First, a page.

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Tales of turn-of-the-century student life


Raymond Reitzel, '12


In his memoir, All in a Lifetime, Raymond Reitzel '12 vividly brings turn-of-the-century Cornell to life. Ray was a physician and University of California-Berkley professor. His Cornell family includes his niece, Lois Reitzel '39, great-nephew Roger Reitzel '76, and Roger's wife Lisa Koenig Reitzel '78 (father Gerald Koenig '49 and sister Julie Koenig-Hill '81). Here are two of Ray's Cornell tales.

The Rock
The following story should be called "Rock and Roll." One of the landmarks on the campus was a large granite boulder in front of Main Hall. This stone was about four or five feet in diameter and almost shoulder high. It was brought to the campus by the class of 1889 and had been pulled from the Palisades on a stone-boat by horses. The class chiseled the numerals 1889 on it.

When I was a sophomore, the senior class of 1910 buried the rock completely out of sight. Two years later when I was a senior, I, my roommate, Bradley, and three other classmen resurrected the rock. Our first move was to engage a team of horses and a block and tackle with a long rope. About midnight we broke all the light bulbs surrounding the area. We next dug a six-foot incline to the bottom of the rock, and then made a small tunnel under the rock and up the backside. Then a loop of rope was passed under the rock and up the back to the top of the rock. The ends of this loop of rope were fastened to trees. Another rope was tied to the loop above the rock to which the team was hitched.

The horses pulling on this rope rolled the rock up the incline. We stopped the horses at intervals in order to place cordwood under the rock and shovel in dirt. A succession of hitches in this fashion got the rock on top of the ground. By five o'clock in the morning we had everything in shape and our class number '12 painted on it.

The "Peeping Tom"
During the fall of my senior year, a "Peeping Tom" would climb up the fire escapes of Bowman Hall and disturb the girls. The town marshal, the lone city authority, asked some of the football players, including myself, and Tody, the quarterback, to help him capture the "Peeping Tom."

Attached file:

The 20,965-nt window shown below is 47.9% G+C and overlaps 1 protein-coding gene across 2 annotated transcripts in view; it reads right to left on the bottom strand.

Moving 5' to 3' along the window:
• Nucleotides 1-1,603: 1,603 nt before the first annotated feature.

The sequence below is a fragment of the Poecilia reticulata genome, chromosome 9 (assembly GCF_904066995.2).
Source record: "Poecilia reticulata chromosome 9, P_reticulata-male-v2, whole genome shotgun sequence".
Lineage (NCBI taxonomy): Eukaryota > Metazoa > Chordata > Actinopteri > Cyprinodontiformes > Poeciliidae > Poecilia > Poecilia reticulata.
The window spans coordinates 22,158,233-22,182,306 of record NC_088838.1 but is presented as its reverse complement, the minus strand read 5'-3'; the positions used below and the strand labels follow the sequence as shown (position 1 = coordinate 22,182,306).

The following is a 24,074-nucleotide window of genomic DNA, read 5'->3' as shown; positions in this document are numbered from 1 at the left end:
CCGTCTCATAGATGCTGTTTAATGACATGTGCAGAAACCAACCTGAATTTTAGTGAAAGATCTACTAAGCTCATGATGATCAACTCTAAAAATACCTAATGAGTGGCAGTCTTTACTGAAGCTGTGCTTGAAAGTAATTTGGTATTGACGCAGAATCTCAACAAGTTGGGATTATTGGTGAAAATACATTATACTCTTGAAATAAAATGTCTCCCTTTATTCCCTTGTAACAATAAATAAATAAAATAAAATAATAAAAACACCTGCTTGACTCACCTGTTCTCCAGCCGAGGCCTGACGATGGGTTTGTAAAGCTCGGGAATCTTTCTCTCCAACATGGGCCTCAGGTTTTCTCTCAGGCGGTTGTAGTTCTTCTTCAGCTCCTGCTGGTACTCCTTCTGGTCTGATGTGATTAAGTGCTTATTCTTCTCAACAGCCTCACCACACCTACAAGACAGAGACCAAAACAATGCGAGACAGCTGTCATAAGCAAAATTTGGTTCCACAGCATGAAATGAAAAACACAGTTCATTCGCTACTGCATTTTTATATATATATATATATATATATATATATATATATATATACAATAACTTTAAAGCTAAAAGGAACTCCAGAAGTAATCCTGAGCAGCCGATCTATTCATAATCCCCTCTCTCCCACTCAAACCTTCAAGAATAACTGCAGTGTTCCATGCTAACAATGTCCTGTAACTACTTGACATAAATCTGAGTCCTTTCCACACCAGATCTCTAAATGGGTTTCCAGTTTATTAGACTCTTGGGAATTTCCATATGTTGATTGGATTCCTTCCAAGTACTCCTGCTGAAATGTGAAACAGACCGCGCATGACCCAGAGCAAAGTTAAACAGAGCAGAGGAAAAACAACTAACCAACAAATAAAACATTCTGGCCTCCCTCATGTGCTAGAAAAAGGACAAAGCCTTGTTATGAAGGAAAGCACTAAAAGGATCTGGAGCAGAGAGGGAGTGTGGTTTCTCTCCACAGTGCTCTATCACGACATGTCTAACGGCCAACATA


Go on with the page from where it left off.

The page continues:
Tody was given a gun. Late one dark night we hid ourselves in the bushes surrounding Bowman Hall and waited for "Peeping Tom." In a short time he was seen climbing up the fire escape to the second story. That moment someone yelled at "Peeping Tom" and he came down the fire escape faster than we expected. Before anybody could grab him he escaped, running down the campus hill.

Tody led the pursuit. When we got to the edge of the campus, Tody stumbled into a small ditch and I heard his revolver go off. We all stopped to pick Tody up and "Peeping Tom" got away, whereupon we abandoned the pursuit and left for home.

At two o'clock that morning, my roommate, Bradley, came back from Cedar
Rapids where he had gone to edit the college paper. He awakened me and told me this story:

Ray, I had quite a surprise as I was coming up from the train. In a vacant lot along the boardwalk I heard a moaning sound that caused me to stop. I walked onto the lot and found laying in the grass, a young man who complained of a pain in his back. I examined him and found he was bleeding from a wound above his hip. As Dr. Hill lived nearby, I awakened him and together we carried the young man to his house. When Dr. Hill examined him, he was bleeding badly so the doctor said, "I will have to take him to the infirmary."

The man died the next day. Investigation revealed that he was a local boy - a deserter from the United States Army. His mother had been shielding him for a long time in their home but permitted him to go out nights for exercise. At the coroner's inquiry it was decided that the shooting was accidental. We all swore that when Tody Lovett fell, his gun was discharged, which I know was the truth.

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